Joined: Aug 2001
Posts: 5,541
Likes: 82
Once you are finished being dead , get on with it, we roaches need progress


71 Devimead, John Hill, John Holmes A65 750
56 Norbsa 68 Longstroke A65
Cagiva Raptor 650
MZ TS 250
The poster formerly known as Pod
2 members like this: Magnetoman, NYBSAGUY
Joined: Nov 2011
Posts: 6,460
Likes: 190
Britbike forum member
OP Online Content
Britbike forum member
Joined: Nov 2011
Posts: 6,460
Likes: 190
Originally Posted by gavin eisler
get on with it, we roaches need progress
My TIG has been operating on Ar fumes for a while so, since some of my welding has been for the Clipper, and there still might be more, I'm counting the fact I picked up a new tank of Ar from the welding shop today as moving the Clipper project forward.

As an aside, after five months of blissful sloth, I've been back with my personal trainer via Zoom twice a week for 2½ months. Without that I'm not sure I could have safely moved the gas bottles into and out of the back of the pickup. If nothing else ends it sooner, at some point in the future my career as a welder will come to an end when the Ar runs out and I can't lift the empty bottle into the truck to swap it for a full one.

Everything we know that we need to do for Brisbane is done, although small things keep coming up as the bikes arrive and are installed. Unfortunately, ten days ago I stupidly agreed to a new consulting job (nb. when someone would rather spend time, effort and money working on an obsolete old motorcycle that he in no way needs, than raking in easy cash, something is wrong), and I also have a Ph.D. dissertation to evaluate, so this weekend will be spent getting those two things out of the way (although, only temporarily for both). However, this means there's the very real danger that I'll get back to the Clipper quite soon.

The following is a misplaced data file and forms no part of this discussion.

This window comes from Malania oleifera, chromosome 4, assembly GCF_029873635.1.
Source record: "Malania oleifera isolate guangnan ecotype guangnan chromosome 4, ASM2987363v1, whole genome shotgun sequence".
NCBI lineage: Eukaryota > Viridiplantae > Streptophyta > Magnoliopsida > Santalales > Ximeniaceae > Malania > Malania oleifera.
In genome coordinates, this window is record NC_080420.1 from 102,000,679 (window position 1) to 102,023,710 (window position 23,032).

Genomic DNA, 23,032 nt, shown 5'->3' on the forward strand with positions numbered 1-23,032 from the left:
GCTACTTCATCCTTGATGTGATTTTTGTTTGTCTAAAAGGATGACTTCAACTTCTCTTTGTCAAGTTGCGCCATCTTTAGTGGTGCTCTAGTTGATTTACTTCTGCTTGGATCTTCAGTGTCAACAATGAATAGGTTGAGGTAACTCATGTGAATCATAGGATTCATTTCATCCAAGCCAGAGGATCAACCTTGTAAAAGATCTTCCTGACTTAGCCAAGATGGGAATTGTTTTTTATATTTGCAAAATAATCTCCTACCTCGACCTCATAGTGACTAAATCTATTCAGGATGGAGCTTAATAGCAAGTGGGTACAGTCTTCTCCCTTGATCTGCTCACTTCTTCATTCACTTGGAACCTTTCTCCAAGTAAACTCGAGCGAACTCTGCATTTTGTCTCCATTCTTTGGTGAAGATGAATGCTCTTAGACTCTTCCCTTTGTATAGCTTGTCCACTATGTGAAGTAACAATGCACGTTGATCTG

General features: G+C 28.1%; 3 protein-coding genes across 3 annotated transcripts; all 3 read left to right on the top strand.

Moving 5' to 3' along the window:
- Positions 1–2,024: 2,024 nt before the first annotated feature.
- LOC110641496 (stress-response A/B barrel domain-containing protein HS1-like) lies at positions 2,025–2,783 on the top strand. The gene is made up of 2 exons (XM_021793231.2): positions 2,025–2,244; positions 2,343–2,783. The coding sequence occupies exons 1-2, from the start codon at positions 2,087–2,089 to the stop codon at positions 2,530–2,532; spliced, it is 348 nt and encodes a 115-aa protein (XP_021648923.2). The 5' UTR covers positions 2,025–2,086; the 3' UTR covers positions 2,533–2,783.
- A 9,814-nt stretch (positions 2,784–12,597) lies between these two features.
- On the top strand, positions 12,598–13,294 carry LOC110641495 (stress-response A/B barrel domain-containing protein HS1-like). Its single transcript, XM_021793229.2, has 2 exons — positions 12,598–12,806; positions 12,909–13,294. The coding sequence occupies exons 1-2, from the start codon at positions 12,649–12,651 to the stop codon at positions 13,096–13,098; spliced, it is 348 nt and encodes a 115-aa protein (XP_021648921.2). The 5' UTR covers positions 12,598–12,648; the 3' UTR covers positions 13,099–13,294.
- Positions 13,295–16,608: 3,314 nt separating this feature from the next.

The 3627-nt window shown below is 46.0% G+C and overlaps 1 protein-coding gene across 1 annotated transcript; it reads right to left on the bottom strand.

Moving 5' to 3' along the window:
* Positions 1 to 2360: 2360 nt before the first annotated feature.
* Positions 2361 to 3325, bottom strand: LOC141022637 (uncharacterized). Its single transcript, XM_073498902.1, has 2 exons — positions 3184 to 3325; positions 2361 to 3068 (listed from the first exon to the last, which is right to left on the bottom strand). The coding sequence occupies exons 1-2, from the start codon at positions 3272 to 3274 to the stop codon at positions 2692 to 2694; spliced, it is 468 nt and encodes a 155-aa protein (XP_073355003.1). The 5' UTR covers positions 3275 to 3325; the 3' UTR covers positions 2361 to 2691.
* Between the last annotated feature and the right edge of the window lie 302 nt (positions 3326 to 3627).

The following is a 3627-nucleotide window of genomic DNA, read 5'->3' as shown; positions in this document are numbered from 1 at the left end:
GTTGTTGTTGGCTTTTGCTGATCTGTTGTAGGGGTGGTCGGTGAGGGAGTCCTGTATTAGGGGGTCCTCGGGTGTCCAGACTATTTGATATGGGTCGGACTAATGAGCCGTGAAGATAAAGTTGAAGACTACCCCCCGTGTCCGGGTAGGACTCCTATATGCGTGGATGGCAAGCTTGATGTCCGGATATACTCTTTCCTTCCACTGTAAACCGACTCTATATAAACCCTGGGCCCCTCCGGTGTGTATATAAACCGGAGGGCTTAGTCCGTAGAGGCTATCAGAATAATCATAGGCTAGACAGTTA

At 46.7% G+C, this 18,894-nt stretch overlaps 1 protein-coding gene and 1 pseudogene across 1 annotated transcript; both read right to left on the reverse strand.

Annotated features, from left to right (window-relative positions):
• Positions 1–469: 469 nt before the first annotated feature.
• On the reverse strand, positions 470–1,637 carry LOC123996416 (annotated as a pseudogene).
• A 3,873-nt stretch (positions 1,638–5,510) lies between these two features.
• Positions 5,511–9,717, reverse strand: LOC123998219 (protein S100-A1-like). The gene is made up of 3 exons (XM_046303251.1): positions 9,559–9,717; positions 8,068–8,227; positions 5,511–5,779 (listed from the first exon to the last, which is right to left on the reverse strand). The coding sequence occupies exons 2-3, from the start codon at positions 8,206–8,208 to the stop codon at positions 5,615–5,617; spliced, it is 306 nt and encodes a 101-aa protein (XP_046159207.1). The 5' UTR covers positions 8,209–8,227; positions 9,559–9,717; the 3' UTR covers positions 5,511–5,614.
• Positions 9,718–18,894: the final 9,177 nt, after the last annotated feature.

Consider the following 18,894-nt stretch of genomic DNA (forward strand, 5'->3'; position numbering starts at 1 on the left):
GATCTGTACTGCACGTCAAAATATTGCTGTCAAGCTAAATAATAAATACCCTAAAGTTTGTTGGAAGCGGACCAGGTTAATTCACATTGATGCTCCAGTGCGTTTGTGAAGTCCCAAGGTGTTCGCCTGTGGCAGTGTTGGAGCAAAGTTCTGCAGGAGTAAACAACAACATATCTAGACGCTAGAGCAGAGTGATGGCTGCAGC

Last edited by Magnetoman; 10/30/20 10:09 pm.
Joined: Nov 2011
Posts: 6,460
Likes: 190
Britbike forum member
OP Online Content
Britbike forum member
Joined: Nov 2011
Posts: 6,460
Likes: 190
Looking back through this thread, it's been two months since I did anything serious on the Clipper. In a case like this, project notes come in very handy. In reviewing those notes I didn't find anything that indicated I had done a careful test of the gearbox, which is something I want to do before assembling it. All the better not to have to take it apart again after it's bolted into the frame. So, today I did that test.

The photograph shows the complexity of this gearbox, and gives some indication that I shouldn't expect feather-light shifts.

[Linked Image]

The upper two images show the relative positions of everything when in 1st gear, and the bottom two after having shifted into 2nd. Starting with the upper left image, the gear shift lever is not connected to the plate with teeth that's directly below it, but instead is connected to the 'pawl plate' below that one.

As the arrows indicate, when the gear shift lever is pressed down the shaft it's attached to rotates CW, which in turn rotates the 'pawl plate' to engage the upper pawl with the teeth on the plate above, rotating that plate and in doing so pulling the rod to the right. The rod is connected to an ear which in turn rotates a shaft. Note that the angle is much greater than 90° so the mechanical leverage is poor. Also note that the length of the rod is adjustable, so this careful check is needed to be sure it's at the right length for all the gears and shafts to be in the right positions in all four gears plus neutral.

Looking at the image directly to the right, the shaft that rotated as a result of the gear shift lever being pushed down can be seen to be geared to a second shaft, so that 'shifter shaft' rotates as well. Two projections on the 'shifter shaft' independently engage with the two shifter arms to move them according to the cams cut into the arms. The projection at the far end of the 'shifter shaft' simply travels along a straight section of its shifter arm when going from 1st to 2nd, requiring very little force. However, the projection at the near end of the shaft travels along a ~45° section of its shifter arm, requiring quite a bit of force to push the corresponding gear cluster due to the poor mechanical leverage.

I made sets of images in all four gears plus neutral and will upload them in the next day or two.

Page 47 of 49 1 2 45 46 47 48 49

Moderated by  Richrd 

Link Copied to Clipboard
BritBike SponsorBritBike SponsorBritBike Sponsor
Upgrade to: Premium Membership | Gold Membership | Life Membership | Vendor Membership | Site Sponsor Membership
Home | Sponsors, Newsletter | Regalia | Calendar | Bike Project | BritBike Museum | Spiders Cartoons, | DVD- Manuals & Parts books









Powered by UBB.threads™ PHP Forum Software 7.7.5